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Did Paul think he saw Jesus physically appear to him (i.e. not as just a vision or epiphany)?

  • Question

    Does Paul deny that Jesus appeared to him non-physically (i.e. intra-mentally), insisting instead that what appeared to him was quite physical and extra-mental?

    Paul reportedly experienced literal visions somewhat frequently, visions whose content was not localized in space-time, essentially meaning their contents were not perceptual relations to objects in space-time reality. Was Paul’s alleged experience of Jesus appearing to him just one of these visions or experiences located entirely within his mind (Divinely caused or not), rather than Jesus’s actually physically appearing to him in the flesh?

“Yes, after all…
  • 1 Cor 9:1 (“I've seen”) means normal sight

    An eyeball symbol.

    In 1 Cor 9:1 (“have I not seen”) Paul is saying the the saw appear before his physical eyes in the normal way.

    This full page analyzes 1 evidence...

    This is relevant because in order for Paul to think he physically saw Jesus with his eyes, he will have also had to think Jesus physically appeared to him.

  • 1 Cor 15 (“buried-appeared”) = physical appear

    The image is divided in half; on the left is an upside down stick man, and on the right is a stick man with his arms up and beams of light coming out.

    When Paul writes (and recites) a formula saying Jesus was “buried, raised, and appeared,” the implication is that what appeared is what was buried and raised.

    A full page will discusses at least these 2 arguments:

    This is relevant because Paul definitely believes Jesus was physically resurrected, and obviously Jesus’ burial could only be physical.

  • 1 Cor 15:6 (“most remain”) meant witnesses

    In writing 1 Corinthians 15:6 (“[he appeared to] five hundred brethren… most of whom remain until now”) Paul implied that witnesses to a large group-appearance of Jesus remained and could be questioned.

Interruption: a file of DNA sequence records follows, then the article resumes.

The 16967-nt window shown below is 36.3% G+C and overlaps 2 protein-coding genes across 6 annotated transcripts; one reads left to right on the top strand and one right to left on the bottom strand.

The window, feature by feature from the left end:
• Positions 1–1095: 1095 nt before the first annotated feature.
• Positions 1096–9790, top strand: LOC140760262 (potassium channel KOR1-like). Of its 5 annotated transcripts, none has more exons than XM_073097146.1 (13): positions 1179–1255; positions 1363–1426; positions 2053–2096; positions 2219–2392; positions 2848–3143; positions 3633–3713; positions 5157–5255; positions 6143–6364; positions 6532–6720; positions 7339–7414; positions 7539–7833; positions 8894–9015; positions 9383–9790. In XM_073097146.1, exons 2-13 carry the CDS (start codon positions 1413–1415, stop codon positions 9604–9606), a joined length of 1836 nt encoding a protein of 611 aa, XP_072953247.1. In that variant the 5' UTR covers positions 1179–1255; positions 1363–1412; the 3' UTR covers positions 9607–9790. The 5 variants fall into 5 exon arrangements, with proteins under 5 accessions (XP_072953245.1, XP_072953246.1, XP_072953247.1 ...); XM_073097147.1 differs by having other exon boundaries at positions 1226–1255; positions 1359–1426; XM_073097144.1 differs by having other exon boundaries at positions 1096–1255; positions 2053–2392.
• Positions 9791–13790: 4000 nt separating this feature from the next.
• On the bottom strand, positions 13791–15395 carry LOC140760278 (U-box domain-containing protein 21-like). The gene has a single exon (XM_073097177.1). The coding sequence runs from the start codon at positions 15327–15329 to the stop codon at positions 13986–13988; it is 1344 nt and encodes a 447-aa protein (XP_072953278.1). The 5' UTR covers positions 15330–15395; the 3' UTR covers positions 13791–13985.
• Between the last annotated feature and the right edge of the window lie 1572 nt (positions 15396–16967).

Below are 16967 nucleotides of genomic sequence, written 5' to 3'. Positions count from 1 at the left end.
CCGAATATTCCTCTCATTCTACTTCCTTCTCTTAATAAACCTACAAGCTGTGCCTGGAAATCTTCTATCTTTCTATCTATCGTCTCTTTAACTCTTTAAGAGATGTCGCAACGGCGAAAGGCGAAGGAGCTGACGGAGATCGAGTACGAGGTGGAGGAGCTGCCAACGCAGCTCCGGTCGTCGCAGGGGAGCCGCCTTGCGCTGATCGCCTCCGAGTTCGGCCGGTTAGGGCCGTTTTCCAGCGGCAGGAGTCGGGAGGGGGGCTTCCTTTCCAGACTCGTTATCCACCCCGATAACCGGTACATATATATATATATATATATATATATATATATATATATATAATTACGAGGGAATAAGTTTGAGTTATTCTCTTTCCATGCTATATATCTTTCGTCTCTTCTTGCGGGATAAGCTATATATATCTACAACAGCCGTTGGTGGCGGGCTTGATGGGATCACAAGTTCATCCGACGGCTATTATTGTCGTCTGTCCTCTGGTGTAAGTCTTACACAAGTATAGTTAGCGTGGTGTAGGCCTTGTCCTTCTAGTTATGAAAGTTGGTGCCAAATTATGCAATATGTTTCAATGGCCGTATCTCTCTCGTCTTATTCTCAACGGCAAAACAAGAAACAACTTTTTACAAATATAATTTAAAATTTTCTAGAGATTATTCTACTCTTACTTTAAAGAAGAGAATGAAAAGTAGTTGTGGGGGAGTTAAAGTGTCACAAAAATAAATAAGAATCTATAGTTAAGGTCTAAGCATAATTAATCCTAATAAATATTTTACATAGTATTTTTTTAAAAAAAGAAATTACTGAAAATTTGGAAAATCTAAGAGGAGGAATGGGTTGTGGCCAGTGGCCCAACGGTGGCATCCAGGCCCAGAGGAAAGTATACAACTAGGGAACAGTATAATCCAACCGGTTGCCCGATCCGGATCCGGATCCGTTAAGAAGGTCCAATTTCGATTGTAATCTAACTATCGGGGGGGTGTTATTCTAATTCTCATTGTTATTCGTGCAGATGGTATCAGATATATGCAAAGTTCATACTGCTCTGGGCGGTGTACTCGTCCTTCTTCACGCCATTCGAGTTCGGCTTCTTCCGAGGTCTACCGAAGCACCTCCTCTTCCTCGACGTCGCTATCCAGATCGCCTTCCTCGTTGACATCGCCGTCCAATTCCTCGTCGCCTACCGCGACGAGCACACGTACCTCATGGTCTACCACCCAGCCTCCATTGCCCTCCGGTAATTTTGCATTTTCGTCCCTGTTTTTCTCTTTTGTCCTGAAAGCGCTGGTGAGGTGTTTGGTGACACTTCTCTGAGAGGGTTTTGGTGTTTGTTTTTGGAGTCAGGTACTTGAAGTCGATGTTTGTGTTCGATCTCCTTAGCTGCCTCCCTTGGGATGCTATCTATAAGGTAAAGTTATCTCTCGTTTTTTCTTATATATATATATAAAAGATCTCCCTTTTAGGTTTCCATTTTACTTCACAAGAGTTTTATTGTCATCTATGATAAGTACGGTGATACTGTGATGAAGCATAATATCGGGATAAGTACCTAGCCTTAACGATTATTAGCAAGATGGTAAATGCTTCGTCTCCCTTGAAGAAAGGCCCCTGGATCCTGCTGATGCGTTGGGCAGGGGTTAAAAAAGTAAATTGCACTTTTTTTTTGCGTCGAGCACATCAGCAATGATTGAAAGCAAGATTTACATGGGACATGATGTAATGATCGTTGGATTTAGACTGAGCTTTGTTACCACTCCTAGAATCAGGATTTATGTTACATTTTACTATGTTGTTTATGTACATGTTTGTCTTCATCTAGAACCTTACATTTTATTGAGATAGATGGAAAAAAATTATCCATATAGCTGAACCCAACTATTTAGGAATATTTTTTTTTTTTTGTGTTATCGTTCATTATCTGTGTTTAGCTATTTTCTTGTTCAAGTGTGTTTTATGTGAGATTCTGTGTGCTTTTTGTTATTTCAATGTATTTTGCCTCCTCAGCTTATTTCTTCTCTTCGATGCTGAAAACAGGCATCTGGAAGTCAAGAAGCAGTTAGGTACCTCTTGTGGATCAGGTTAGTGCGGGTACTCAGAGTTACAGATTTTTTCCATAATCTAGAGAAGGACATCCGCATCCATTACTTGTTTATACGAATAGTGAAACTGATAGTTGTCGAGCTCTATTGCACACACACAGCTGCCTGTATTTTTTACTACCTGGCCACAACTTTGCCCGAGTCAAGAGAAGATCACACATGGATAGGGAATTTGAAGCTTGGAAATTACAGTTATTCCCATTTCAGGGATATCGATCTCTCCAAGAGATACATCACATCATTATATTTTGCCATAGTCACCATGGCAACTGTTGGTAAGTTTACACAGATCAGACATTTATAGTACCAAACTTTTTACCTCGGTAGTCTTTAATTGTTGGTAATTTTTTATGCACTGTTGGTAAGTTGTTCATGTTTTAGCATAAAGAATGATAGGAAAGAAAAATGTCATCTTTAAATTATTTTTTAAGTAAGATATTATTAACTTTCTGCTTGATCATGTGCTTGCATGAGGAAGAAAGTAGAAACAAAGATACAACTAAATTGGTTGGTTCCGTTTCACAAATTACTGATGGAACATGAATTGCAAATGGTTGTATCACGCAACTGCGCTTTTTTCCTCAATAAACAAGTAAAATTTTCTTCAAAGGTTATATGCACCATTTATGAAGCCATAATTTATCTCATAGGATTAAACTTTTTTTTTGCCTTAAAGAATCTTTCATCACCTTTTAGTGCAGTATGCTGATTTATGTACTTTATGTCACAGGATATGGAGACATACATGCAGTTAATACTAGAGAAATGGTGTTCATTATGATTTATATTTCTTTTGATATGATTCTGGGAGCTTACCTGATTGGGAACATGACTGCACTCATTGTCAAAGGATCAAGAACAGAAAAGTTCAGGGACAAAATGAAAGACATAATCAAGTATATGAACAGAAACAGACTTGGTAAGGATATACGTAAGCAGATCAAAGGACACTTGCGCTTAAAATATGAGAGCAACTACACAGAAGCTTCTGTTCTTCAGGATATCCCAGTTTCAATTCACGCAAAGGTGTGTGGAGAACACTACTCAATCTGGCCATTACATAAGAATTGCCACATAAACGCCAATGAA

A full page will cover at least these 2 arguments:

    • The comment is gratuitous otherwise.
    • It matches similar appeals to public knowledge.

    This is relevant because Paul’s encouraging others to question these “witnesses” about their merely personal vision/epiphany would have been counter-productive, communicating to critics that the resurrection is psychological or non-physical after all.

    • N. T. Wright: “As we saw earlier, those who have wished to say that the risen Christ was not that kind of being, that the resurrection was not that sort of event, that it did not have that kind of evidence, and that any witnesses would simply be speaking of their own inner conviction and experience rather than the evidence of their eyes, have had to say that Paul has here undermined the point he really should have been making. [The Resurrection of the Son of God (Fortress, 2003), 383.]
  • Paul: “Jesus resurrected physically”

    Paul maintained that Jesus’ resurrection from the dead was a physical rising (i.e. leaving behind an empty grave).

    A full page will analyze at least these 8 arguments:

    • 1 Cor 15:2-11 (“died,… buried,… rose”) says so.
    • Col 2:9 (“bodily form”) says so.
    • Grk. “anastasis” = physical resurrection (by default).
    • Grk. “egeiro” = physical resurrection (by default).
    • Paul taught a personal return of Christ.
    • Jesus overthrows death; he doesn’t flee it.
    • Jesus’s resurrection matches how ours will be.
    • Rom 8: 11 (“give life, mortal bodies”).

    This is relevant because it would likely dictate how Paul interpreted what appeared to him, since Paul believed that what he saw was the very thing that was raised—Jesus Christ himself.

    But no...

  • An overtly immaterial visit'd not persuade

    An overtly hallucination-like vision of Jesus (e.g. with an ethereal figure) would not persuade Paul that Jesus was God incarnate etc.

    A full page will analyze at least these 3 arguments:

    • Paul knew of hallucinations.
    • Paul’s conversion would be radical.
    • Few hallucinations are persuasive.

    This is relevant because Paul did believe Jesus was God incarnate etc. as a result of this event, so Paul therefore did at least believe it was a physical appearance.

    But no…

    • Paul couldn't tell the difference. (cf. 2 Cor 12:1-4) [Forthcoming]
“No, after all…
  • Paul: “Jesus resurrected non-physically”

    Paul maintained that Jesus’ resurrection from the dead was a non-physical rising (i.e. leaving the body behind).

    • Paul says we are raised non-physically.
    • Paul doesn’t know of an empty tomb.
    • 1 Cor 15:45 (“life-giving spirit”) says its non-physical.
    • Paul says Jesus fills all (Eph 1:23).
    • 1 Pet 3:18 (made alive in the spirit).
    • Paul is critical of physical bodies.

    This is relevant because Paul would assume that Jesus appeared in the same form/body in which he resurrected.

    But no…

    So what? Plausibly…

    • Paul thought Jesus rose non-physically, but appeared physically.